Academic journal article Organization Development Journal

Passing the Test: Mastering the Hidden Agenda in Client Conversations

Academic journal article Organization Development Journal

Passing the Test: Mastering the Hidden Agenda in Client Conversations

Article excerpt

ABSTRACT

According to Control Mastery Theory, clients enter psychotherapy with an unconscious plan to disprove unhelpful beliefs adopted in childhood. Clients test the psychotherapist in the unconscious hope that the therapist will help to disprove these beliefs. A similar process happens in the consulting relationship. Control Mastery Theory thus offers valuable insights into and approaches to what appear to be puzzling, frustrating, or otherwise unhelpful behaviors by clients.

While organization development consulting is neither legally or ethically psychotherapy, the consulting relationship quite regularly includes elements of that relationship. Control Mastery Theory offers a way of making sense of and successfully intervening in the sometimes challenging and/or frustrating dynamics that arise between consultant and client.

Organization development literature broadly outlines the desired scenario for both the initial conversation and the continuing consulting relationship. Ideally it should include the following elements:

Phases of the Consulting Process1:

Entry & contracting

Data collection

Date feedback

Action planning

Implementation

Evaluation

Termination or continued consultation

But does it always work this way? Whatever the size and scope of the consultation, from large system change in a multi-national corporation to a brief intervention in a small family business, at various points the consultant has one-on-one conversations with individuals within the client system. Such conversations are inescapable and are crucial to the success of the consultation. In our work with consultants we hear of a number of problematic interchanges. Here are some common examples:

- Clients tell us what they think we want to hear, or what they wish were true, or what reflects well on them or the organization, instead of what is really going on.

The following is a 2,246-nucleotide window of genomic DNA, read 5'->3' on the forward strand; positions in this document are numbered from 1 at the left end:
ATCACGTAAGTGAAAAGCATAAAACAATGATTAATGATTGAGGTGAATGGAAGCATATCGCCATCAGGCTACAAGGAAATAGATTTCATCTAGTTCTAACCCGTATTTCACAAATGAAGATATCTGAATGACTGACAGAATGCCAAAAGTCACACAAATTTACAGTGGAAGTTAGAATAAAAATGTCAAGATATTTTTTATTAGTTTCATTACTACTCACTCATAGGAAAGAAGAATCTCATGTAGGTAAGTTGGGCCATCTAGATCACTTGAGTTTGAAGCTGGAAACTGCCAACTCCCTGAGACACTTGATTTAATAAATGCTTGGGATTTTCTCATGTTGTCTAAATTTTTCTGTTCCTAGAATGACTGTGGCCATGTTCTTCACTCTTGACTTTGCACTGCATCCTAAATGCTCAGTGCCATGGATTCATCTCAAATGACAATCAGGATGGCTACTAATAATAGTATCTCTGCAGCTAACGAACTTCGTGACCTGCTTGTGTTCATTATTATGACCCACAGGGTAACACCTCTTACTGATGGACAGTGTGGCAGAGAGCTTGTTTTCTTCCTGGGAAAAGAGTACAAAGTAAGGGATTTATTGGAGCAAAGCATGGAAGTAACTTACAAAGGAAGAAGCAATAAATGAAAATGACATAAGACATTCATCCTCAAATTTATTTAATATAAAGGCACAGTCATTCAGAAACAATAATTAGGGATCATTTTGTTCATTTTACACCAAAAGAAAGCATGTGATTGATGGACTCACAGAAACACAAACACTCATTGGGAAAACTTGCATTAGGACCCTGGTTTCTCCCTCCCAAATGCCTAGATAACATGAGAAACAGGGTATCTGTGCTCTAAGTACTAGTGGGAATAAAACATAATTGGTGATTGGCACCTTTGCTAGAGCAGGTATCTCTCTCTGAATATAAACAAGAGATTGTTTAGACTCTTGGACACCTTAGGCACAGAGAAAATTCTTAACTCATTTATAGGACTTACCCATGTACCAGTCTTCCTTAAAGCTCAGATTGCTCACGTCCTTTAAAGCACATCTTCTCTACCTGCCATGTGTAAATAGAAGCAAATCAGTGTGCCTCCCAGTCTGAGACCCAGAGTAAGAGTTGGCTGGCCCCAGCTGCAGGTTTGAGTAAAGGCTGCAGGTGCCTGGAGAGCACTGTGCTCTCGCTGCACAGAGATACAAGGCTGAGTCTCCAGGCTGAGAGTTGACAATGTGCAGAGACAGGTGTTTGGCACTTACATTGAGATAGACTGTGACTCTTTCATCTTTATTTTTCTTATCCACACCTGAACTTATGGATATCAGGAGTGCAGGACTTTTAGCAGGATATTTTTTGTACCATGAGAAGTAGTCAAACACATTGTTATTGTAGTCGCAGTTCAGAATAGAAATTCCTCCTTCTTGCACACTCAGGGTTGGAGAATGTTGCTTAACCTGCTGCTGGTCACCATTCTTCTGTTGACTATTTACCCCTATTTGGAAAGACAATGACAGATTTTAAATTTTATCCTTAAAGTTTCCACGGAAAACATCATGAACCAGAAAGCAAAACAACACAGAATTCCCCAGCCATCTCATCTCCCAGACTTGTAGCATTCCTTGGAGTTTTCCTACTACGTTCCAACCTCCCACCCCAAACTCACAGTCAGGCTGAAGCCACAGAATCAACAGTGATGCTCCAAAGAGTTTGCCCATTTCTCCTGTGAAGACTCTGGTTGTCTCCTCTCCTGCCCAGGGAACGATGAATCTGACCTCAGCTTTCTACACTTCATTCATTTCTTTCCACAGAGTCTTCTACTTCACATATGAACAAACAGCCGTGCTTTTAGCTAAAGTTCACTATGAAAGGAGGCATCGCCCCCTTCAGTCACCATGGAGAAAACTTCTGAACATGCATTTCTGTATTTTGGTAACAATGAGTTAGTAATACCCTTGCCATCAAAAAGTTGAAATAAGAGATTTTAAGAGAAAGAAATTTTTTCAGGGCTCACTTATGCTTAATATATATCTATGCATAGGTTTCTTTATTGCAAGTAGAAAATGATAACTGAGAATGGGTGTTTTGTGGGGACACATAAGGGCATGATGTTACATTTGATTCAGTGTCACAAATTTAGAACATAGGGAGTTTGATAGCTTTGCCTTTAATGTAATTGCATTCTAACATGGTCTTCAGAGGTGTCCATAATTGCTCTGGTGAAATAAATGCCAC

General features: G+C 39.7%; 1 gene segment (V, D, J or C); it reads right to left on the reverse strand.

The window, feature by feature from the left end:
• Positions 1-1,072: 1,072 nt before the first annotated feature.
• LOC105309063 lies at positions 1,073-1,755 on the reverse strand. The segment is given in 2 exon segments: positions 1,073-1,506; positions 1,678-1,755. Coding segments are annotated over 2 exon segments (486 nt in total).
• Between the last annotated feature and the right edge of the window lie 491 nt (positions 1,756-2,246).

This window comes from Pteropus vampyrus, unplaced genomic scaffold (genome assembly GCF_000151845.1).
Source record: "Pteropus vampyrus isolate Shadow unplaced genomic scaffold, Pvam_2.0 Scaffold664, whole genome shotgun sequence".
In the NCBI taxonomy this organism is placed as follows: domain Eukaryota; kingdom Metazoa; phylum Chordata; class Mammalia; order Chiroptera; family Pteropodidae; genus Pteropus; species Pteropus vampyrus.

- Clients withhold important information such as their place in the organization, problems with the project, lack of commitment from key stakeholders within the organization, and limitations of time and money.

- Clients have difficulty identifying what is or isn't working in the organization and what the current challenges are.

- Clients have unrealistic expectations of what can be accomplished given the resources that they wish to invest.

- Clients blame others for organizational problems but are unaware of or do not acknowledge their own contribution.

- Clients describe organizational difficulties in such extreme terms that they sound unsolvable, and in a way that leaves the consultant feeling unskilled, discouraged and wondering if he or she is adequate to help the client.

In each of the above examples the consultant has stumbled upon a core phenomenon in organizational consulting: the similarities in interpersonal process between organizational consulting and psychotherapy.

In this article we offer Control Mastery Theory, an empirically verified theory of psychotherapy that can be used to understand and enhance the consulting relationship and, most importantly, a theory that can be applied at the behavioral level, avoiding the in-depth aspects of a therapeutic relationship.

Control Mastery Theory in a Nutshell

Much of traditional psychoanalytic therapy originates from Sigmund Freud's drive theory. According to drive theory the unconscious mind harbors primitive impulses that are also strongly defended against. Therapy involves confronting patients with their "resistance" to becoming aware of both their unconscious defenses and the impulses that are being warded off. Within this framework, the therapeutic relationship is essentially adversarial. Patients are driven to maintain their defenses and gratify their unconscious wishes in the therapeutic relationship, while the therapist uses a variety of methods including active questioning, interpretation, and confrontation to help patients come to terms with their unconscious wishes and defenses. …

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